Neela V Raman

Tick Tock Tick Tock

The little pendulum in the brain keeps the rhythm. Relentless wondering; ceaseless questioning. In retrospect, most of this serves absolutely no practical purpose but then again, it allows one to make a life more interesting.

What does make life interesting? As subjective a question as this is, I am sure the answers themselves are entirely relative.

In our globalized little-big world, so many things (maybe almost everything) have reached a point of being stereotyped. And it’s a wonder each time, when experiences move a person beyond familiar reference points to take seriously the more imaginary, fantastic and emotional aspects of a place. To listen to the multiple stories and memories that make up a culture, to see the past from the present, to taste the unique and the mundane, to touch the earth and the masses even if it means juxtaposing one’s definition of space, to wrap oneself in the olfactory sensations of smells that draw pictures and yet also overwhelm. And amongst all this, finding means of responding to the multiple narratives of a place, known or otherwise. I have wondered often about how it would be if I could map the cultural geography of a place through my travels, even if it is only for my own needs. How would I do it? Would I track stories and people, ideas and practices, customs and objects that , when put together, fashion cultures – and when these cultures form identities, would the people recognize themselves and others. I imagine it as a huge jigsaw puzzle and that I can make my way through its many layers, seeking an image or multiple snapshots. If culture helps form identities, then it has moved beyond products – it is inherently present in ways of life, places, lifestyles and identities and the interconnectedness between them; a colorful, dense and varied mosaic.

A kaleidoscope of people, ideas, thoughts, opinions, colours, races, languages – that’s my experience of travel.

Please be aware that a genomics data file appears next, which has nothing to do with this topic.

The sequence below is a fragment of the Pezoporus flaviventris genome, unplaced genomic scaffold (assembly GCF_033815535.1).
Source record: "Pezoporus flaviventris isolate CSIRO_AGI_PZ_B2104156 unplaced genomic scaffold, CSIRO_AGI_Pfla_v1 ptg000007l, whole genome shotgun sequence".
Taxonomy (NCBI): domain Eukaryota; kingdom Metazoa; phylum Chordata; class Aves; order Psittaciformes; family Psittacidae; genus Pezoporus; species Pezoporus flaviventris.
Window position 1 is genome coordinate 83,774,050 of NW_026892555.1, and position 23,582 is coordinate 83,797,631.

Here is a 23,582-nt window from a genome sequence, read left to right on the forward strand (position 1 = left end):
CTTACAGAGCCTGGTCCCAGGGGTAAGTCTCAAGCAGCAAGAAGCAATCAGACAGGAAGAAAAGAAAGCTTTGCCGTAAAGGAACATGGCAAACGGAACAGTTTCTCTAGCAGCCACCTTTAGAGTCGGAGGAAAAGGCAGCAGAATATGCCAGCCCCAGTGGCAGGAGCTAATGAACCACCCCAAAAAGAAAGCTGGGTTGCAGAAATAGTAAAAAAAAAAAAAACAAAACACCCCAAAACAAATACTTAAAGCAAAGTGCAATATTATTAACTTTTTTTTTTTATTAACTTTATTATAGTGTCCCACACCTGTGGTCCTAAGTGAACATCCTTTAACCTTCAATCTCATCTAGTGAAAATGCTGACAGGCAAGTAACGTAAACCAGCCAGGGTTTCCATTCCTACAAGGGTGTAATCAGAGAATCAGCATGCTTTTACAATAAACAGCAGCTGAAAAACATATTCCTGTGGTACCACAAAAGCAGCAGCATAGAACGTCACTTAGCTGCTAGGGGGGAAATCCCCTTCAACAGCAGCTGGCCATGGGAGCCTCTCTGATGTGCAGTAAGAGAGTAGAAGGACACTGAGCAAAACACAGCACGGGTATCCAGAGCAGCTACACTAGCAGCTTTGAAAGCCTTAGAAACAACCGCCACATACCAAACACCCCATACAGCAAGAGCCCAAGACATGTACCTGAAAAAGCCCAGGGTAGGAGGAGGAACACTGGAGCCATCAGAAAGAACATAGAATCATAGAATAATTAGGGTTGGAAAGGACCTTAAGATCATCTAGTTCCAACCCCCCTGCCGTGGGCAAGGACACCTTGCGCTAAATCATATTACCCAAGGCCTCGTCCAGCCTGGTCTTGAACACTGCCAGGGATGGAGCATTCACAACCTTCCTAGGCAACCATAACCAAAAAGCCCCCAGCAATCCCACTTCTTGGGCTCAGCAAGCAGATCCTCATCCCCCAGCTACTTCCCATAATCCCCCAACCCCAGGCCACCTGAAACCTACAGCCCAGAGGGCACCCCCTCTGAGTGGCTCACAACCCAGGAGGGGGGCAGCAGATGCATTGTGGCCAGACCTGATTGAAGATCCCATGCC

Doped up Bedouins, sitting atop a 2000 year old ruin, contemplating world music and cinema

A pretty young Mongolian teenager, crazy with a crush over a fading Bollywood star

A Palestinian taxi driver in Bethlehem waxing eloquently on the historic veracity of goodness

An old Chinese man in Beijing, with no English language ability, communicating in sign language about the problems of youth in the middle of a street fight

A ‘freedom fighter/underground militia’ in troubled Northeast India, asking for a true definition of freedom and courage

A Czech artist, with an encyclopedic knowledge about the intricacies of Hinduism and its multiple god pantheon

That’s the curious thing about travel. That indescribable sense that anything can happen at any time, that I can meet anyone, anywhere and if I keep the box open, an incredible, larger than life adventure awaits me. This is why my gut still seesaws when I hit an airport at the start of a journey – it is so much more than visiting a place and notching up another boarding pass or frequent flier miles. I talked to someone recently. A well travelled someone. She said, “Every time I look at a world map, instead of rejoicing in the places I have visited, I only see blank, empty spaces; places I have not”. Is this what travel has become?

And so I wonder if too much exposure can jade the senses. Is it possible that at some point every place starts to resemble every other place? Am I in danger of becoming a mere receptor of images thrown up by a place? Could it happen that I will reach a point where I unconsciously walk past environments, into cultures and see the remnants from my own memories that speak or repetitiveness, of the mundane, of the most dreaded of words – boring? Has the journey become so predictable that every vista is now in the arena of already read and that I am merely logging the environment, not immersing myself in it?

In the words of Guy Debord, “The study of everyday life would be a completely absurd undertaking, unable even to grasp anything of its object, if this study was not explicitly for the purpose of transforming everyday life”. Do my own travels transform my everyday life? I think so. It helps me create a vocabulary of openness that makes my everyday ( at the same time ) more comprehensible and more overwhelming.

How does one define a place? Is it a product of memory rooted in objects and architecture, a place tied within regional and global networks or an arena wherein communities form, images take life, reproduce themselves and create a unity? Is it a lack of space or lots of space? Does it represent cultures, sub-cultures and diversity? And do these very same cultural values and layers mark a place’s identity? But for me as a traveller, how do I read every new place of travel, each new people, how do I make sense of the extraordinary variety and complexity that exists everywhere, especially when every single place, even the ones from my inner consciousness that exist only in my head, juxtapose nature, people, things and the built environment in a number of ways.

I don’t think I have the complete picture yet. But I am searching. And to be honest, I think I will be happy never to really find the answer. Tick Tock Tick Tock – the pendulum swings

Neela V Raman

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